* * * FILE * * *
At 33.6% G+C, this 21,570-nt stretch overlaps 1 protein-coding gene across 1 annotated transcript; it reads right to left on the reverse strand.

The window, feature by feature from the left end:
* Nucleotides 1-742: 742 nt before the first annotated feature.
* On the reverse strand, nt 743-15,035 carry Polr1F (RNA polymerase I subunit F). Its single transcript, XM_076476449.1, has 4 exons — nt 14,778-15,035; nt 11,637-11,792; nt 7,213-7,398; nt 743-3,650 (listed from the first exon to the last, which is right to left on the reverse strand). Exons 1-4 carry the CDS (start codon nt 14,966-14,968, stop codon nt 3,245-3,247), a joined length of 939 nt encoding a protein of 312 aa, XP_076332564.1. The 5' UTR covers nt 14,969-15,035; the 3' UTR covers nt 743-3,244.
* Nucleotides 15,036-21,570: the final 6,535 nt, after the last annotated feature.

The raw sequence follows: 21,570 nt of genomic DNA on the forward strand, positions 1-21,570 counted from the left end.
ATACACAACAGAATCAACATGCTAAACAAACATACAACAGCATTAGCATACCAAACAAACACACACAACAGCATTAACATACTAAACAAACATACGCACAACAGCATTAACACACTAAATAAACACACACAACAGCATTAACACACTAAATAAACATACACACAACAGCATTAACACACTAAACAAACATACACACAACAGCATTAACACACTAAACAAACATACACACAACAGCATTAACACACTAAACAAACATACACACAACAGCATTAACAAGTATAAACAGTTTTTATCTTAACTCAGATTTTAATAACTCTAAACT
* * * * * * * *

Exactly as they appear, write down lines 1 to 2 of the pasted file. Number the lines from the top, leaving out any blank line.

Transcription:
At 33.6% G+C, this 21,570-nt stretch overlaps 1 protein-coding gene across 1 annotated transcript; it reads right to left on the reverse strand.

The window, feature by feature from the left end: